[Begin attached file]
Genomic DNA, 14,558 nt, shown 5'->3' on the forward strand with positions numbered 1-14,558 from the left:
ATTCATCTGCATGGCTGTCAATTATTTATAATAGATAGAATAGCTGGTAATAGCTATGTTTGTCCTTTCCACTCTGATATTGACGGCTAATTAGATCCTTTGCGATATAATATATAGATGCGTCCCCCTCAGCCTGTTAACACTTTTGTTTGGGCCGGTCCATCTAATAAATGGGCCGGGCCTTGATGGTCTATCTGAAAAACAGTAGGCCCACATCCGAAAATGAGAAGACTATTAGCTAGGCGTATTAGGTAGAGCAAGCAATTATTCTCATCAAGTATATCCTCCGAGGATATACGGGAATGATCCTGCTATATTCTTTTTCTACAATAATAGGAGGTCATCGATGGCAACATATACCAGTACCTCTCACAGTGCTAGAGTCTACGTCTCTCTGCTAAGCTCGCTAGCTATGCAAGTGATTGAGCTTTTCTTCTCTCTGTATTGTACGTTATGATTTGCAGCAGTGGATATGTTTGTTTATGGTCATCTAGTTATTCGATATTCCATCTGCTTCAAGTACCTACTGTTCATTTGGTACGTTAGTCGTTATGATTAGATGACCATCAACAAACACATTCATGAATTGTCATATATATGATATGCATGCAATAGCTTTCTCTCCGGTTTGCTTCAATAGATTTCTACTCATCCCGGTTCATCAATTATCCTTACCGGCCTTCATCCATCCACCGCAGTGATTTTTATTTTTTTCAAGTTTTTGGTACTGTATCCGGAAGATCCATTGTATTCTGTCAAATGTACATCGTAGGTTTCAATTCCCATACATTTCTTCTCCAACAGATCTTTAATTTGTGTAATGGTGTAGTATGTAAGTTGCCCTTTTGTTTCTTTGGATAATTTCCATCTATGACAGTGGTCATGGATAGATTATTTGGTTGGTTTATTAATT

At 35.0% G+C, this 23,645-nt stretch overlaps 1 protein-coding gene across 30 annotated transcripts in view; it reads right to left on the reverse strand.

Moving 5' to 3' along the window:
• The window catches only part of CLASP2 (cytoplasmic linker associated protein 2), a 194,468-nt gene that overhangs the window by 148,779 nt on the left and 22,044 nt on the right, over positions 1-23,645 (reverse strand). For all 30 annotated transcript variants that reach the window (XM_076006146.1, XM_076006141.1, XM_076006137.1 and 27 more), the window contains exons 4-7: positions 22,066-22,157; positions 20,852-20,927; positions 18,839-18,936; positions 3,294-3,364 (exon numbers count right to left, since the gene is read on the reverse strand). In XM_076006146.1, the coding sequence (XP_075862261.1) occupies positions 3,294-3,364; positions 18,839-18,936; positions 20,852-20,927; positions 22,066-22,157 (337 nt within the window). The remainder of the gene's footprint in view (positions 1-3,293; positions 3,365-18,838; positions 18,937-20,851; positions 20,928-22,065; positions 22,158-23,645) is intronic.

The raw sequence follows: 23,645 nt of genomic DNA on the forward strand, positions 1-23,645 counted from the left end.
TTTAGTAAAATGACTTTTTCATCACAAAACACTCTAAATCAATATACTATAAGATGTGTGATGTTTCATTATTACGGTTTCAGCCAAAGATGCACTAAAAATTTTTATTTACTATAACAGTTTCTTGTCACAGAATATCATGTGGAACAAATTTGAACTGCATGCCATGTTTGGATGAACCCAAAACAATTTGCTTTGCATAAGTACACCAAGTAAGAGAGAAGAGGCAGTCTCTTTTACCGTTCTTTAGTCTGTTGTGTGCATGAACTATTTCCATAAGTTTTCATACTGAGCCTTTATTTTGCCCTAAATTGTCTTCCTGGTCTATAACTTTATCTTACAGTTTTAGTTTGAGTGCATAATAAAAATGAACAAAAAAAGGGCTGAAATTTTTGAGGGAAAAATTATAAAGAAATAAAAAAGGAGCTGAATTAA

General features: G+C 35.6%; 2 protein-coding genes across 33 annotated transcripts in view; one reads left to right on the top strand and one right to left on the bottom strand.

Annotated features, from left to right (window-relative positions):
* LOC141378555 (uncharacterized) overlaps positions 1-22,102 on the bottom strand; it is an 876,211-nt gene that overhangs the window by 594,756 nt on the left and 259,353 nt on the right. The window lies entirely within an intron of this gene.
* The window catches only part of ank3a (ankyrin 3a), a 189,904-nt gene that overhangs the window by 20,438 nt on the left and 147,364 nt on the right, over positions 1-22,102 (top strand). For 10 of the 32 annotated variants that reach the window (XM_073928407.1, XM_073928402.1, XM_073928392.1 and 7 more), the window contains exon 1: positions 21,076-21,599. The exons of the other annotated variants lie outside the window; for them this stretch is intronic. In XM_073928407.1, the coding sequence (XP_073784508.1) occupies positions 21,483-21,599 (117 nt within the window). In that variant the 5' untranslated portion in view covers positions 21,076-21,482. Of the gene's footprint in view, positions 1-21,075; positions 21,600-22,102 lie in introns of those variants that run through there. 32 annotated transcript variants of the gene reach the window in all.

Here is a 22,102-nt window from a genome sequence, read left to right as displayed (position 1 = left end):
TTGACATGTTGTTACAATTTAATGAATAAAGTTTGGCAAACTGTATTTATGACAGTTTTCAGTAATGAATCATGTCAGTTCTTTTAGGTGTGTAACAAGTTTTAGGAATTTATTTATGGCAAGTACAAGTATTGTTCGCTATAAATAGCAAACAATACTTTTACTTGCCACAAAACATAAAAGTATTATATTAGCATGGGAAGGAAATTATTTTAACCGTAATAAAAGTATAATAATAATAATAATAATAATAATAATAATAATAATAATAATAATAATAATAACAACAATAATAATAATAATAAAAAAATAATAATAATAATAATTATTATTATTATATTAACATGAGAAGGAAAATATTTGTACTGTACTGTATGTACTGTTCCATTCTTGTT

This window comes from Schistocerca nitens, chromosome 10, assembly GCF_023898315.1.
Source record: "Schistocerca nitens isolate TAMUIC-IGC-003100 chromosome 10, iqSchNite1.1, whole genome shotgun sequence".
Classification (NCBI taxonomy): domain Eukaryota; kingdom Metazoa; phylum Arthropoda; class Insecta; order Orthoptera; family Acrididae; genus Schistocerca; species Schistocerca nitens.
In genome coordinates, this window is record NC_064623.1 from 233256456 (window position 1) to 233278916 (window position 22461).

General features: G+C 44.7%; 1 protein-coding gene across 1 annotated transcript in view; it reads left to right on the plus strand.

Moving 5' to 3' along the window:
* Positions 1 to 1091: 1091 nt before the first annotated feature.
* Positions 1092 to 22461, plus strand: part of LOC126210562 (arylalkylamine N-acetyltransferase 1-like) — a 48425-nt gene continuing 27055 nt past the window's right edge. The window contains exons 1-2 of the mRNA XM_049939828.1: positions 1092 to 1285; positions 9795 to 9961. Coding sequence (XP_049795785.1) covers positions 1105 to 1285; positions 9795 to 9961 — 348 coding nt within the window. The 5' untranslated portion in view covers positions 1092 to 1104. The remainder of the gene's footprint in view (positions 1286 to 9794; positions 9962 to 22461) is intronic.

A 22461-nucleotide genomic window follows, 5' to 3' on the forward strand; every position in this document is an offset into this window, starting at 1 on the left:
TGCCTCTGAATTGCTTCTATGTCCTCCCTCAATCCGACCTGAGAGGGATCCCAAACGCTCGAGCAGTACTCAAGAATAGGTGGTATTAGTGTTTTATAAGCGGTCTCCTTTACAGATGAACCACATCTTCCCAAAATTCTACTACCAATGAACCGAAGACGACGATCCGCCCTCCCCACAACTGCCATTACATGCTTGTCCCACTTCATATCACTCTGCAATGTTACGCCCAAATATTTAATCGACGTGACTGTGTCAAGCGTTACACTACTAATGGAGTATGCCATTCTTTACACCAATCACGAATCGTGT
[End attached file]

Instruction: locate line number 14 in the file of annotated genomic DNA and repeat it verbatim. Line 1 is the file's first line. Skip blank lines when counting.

This window comes from Schistocerca nitens, chromosome 10, assembly GCF_023898315.1.